Lessons from top firms could transform Europe’s emissions if they were shared and copied, new report claims
Europe’s most carbon-intensive companies could help slash the continent’s corporate emissions in half by simply emulating the best climate performers in key industry, a new report has suggested.
Published by climate disclosure NGO CDP and management consultancy Oliver Wyman today, Now For Nature: The Decade of Delivery details how mainstream businesses are not decarbonising nearly fast enough to deliver on global climate goals. But at the same time the report also shows how the best in class businesses that have delivered the steepest emissions reductions could provide a successful template for others to follow.
Drawing on recent data from CDP – which calls on listed firms to publicly disclose environmental data requested by investors – the report shows how the number of companies with approved science-based targets grew 85 per cent last year to now cover businesses responsible for a third of reported emissions.
But despite growing corporate engagement with climate risks, just 16 per cent of firms have targets aligned with the Paris Agreement’s 1.5C goal, the report notes. The COVID-19 pandemic triggered a 13 per cent drop in reported corporate emissions, but the report warns there is little evidence these emissions reductions will be sustained post-pandemic. “After adjusting for COVID-19, cuts are in the range of the pre-pandemic trend of 1.5 per cent per year – far short of the 4.2 per cent required for companies to align with the Paris agreement’s 1.5C pathway,” it states.
The report comes just a day after the latest update from the International Energy Agency (IEA) similarly confirmed global energy-related carbon dioxide emissions rose by six per cent in 2021 to 36.3 billion tonnes, reaching their highest ever level on the back of a recovering global economy and increased coal power use.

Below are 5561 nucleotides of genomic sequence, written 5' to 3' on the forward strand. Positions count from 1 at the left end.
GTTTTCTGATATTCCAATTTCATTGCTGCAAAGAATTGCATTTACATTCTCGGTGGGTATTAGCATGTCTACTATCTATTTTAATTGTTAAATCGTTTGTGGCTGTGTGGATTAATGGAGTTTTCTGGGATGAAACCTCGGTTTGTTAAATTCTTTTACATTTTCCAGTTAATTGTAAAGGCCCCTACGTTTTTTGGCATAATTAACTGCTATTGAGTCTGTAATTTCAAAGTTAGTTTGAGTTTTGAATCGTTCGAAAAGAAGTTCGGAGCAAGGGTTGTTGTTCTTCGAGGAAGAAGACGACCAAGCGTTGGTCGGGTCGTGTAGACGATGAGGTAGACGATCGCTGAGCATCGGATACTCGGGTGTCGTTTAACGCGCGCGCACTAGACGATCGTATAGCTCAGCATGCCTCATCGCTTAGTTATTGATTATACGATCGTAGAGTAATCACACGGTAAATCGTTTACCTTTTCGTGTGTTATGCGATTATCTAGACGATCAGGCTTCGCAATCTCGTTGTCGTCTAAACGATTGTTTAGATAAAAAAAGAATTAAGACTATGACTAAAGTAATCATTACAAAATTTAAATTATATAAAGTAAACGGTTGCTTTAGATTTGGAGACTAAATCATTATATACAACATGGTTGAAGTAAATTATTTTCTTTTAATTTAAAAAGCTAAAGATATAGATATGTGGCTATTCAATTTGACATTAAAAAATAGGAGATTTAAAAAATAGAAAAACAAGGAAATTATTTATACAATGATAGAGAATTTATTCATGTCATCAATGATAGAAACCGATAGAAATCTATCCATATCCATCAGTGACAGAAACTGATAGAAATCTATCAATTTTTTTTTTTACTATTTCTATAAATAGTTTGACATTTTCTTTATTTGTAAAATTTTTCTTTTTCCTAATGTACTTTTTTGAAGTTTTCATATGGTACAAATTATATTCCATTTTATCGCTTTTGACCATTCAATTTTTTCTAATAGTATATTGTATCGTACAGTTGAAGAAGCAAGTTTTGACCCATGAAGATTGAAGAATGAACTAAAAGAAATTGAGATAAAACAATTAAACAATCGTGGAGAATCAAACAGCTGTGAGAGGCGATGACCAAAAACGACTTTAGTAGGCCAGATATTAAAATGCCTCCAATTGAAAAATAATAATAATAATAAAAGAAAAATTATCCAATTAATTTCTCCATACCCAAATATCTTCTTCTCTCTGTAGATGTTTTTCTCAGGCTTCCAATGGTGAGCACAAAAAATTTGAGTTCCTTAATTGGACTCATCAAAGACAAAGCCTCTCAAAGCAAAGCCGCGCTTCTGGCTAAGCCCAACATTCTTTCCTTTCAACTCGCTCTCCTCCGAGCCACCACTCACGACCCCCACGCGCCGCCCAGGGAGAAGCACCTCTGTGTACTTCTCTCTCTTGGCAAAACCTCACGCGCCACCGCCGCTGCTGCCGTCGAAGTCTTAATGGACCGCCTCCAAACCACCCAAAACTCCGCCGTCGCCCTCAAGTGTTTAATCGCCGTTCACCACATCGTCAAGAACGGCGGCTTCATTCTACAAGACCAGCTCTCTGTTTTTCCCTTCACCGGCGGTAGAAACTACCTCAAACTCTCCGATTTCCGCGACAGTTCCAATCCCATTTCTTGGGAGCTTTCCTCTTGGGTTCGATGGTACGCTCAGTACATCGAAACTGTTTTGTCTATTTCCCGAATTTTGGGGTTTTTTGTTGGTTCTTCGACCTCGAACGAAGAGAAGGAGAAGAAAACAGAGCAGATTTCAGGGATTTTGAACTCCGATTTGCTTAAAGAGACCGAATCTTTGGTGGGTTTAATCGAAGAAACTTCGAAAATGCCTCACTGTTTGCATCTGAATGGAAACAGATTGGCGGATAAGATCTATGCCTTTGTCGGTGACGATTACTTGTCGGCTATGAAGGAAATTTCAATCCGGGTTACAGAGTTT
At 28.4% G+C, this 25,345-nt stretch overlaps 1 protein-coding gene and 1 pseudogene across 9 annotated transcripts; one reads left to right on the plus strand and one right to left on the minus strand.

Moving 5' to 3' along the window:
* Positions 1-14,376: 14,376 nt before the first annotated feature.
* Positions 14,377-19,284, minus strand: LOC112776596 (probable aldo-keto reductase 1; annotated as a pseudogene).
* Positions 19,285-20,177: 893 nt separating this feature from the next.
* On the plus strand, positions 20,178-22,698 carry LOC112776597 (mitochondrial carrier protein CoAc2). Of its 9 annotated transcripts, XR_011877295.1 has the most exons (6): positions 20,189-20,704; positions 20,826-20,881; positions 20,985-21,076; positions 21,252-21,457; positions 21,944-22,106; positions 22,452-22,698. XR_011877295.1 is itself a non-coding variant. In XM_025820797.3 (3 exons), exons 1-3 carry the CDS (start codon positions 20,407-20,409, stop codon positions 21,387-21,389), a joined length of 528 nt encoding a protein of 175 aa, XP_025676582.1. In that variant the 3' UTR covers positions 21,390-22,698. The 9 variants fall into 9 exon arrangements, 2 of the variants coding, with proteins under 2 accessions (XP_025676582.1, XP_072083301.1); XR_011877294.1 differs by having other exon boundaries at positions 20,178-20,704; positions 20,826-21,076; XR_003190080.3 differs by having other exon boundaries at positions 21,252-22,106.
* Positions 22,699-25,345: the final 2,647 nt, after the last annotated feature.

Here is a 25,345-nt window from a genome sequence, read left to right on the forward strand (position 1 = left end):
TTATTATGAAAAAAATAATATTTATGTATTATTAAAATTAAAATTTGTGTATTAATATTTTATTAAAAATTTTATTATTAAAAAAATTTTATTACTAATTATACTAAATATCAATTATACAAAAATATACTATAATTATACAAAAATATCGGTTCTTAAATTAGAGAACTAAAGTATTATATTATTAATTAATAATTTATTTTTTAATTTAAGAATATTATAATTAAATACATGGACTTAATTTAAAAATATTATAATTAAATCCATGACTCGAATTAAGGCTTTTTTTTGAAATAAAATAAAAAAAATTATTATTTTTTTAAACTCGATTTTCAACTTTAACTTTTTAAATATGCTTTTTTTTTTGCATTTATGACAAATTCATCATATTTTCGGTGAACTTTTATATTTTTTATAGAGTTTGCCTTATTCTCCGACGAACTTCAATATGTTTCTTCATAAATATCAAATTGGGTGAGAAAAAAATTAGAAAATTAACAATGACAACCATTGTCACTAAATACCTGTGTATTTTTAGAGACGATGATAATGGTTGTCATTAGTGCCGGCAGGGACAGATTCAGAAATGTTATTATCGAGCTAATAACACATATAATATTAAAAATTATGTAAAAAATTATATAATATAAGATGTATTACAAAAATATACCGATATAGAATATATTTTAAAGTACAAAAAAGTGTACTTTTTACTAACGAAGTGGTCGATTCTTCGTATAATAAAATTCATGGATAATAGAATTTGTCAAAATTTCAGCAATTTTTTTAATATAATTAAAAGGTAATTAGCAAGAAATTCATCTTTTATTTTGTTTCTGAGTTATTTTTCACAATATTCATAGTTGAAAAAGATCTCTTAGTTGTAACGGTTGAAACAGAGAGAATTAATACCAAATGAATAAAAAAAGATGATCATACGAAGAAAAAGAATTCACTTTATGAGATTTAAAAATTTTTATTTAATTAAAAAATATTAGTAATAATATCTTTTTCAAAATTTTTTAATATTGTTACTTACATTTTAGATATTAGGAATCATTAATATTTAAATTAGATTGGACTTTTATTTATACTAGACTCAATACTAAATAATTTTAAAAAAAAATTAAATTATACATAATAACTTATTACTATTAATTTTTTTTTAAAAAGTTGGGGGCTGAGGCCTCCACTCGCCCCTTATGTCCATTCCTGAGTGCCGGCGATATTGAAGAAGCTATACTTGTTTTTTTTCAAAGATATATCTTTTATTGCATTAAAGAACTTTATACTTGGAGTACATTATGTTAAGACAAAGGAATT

Maxfield Weiss, executive director at CDP Europe, said the gap between those companies delivering the steepest emissions reductions and their peer group was widening. “I’m encouraged by leaders in Europe’s financial system and real economy stepping up,” he said. “But leadership is really concentrated [and] we must broaden action out across the whole market. It’s high time all companies and financial institutions with huge, global environmental footprints take urgent action to align their value chains with our planet’s natural boundaries. We need to see a true transformation to reach both net-zero emissions and a full recovery of nature.”
Rob Bailey, a partner at Oliver Wyman, said that while there had been “a huge acceleration in climate ambition” with more companies setting science-based targets, real world progress on reducing emissions was more mixed. “The data is clouded by the impact of COVID restrictions, but after adjusting for this, it is hard to see evidence of the step-change in emissions reductions needed,” he said. “There is going to be a laser focus on delivery now.”